Some heightened sensitivity to the promises of life, as if he were related to one of those intricate machines that register earthquakes ten thousand miles away.
Nick Carraway describes Gatsby with “some heightened sensitivity to the promises of life”, but then compares him to “those … machines that register earthquakes ten thousand miles away”.
Usually the promises of life would indicate that Gatsby lives life full of happiness, however, Nick then compares Gatsby to a seismometer. A seismometer is a device that delicately records the Earth for earthquakes. The earthquakes can be interpreted as a symbol for danger.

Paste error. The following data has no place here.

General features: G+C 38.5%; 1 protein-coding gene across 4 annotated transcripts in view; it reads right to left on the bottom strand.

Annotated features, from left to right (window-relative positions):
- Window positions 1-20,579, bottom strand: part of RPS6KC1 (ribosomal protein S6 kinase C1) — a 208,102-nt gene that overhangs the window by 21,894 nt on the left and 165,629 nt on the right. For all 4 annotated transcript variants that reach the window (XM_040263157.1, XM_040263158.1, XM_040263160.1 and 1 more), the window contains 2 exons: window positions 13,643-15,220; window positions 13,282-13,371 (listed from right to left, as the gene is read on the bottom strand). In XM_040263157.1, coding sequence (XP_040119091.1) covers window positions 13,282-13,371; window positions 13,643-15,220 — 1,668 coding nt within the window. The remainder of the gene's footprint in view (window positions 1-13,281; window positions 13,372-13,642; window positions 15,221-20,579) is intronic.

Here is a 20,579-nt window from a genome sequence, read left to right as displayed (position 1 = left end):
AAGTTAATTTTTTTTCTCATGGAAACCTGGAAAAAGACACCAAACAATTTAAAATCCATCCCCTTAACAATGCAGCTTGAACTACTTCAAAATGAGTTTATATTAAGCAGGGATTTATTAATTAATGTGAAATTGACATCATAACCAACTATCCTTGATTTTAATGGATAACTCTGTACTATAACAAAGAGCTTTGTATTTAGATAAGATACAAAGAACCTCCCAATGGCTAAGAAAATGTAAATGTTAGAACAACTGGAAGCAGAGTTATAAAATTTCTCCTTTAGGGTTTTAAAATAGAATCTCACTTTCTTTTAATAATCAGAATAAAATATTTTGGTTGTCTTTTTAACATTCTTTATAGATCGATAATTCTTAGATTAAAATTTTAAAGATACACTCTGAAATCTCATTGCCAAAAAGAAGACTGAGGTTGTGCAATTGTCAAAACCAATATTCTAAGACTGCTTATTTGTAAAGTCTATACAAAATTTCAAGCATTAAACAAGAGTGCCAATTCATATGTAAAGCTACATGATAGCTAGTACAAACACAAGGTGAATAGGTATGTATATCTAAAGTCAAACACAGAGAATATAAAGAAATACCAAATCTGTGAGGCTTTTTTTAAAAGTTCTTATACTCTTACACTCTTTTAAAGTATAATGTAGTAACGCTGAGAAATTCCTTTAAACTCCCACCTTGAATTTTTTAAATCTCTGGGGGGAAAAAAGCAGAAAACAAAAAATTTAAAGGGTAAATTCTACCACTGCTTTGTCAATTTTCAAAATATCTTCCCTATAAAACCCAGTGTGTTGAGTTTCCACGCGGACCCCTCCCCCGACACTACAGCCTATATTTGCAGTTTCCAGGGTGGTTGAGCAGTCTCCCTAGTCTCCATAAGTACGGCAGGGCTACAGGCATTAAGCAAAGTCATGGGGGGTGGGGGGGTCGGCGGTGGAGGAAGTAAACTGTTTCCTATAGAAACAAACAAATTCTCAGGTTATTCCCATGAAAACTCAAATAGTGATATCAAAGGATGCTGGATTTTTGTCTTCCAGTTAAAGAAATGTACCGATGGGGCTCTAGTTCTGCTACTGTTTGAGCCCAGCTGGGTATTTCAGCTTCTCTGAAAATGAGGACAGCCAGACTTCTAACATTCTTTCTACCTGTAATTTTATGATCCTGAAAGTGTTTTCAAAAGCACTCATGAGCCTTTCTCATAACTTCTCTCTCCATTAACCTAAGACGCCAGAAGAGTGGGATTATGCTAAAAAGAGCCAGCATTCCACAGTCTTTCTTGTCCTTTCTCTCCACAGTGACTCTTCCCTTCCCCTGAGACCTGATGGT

By comparing Gatsby’s sensitivity to the promises of life to a seismometer’s sensitivity to earthquakes, Nick defines the promises of life to mean the dangers in life. This reveals both Nick and Gatsby’s views and lives. Nick believes that life is full of danger and that Gatsby lives very afraid.
Here is a picture of a seismometer in case you live in a cave:
To help improve the meaning of these lyrics, visit "The Great Gatsby (Chapter I)" by F. Scott Fitzgerald and leave a comment on the lyrics box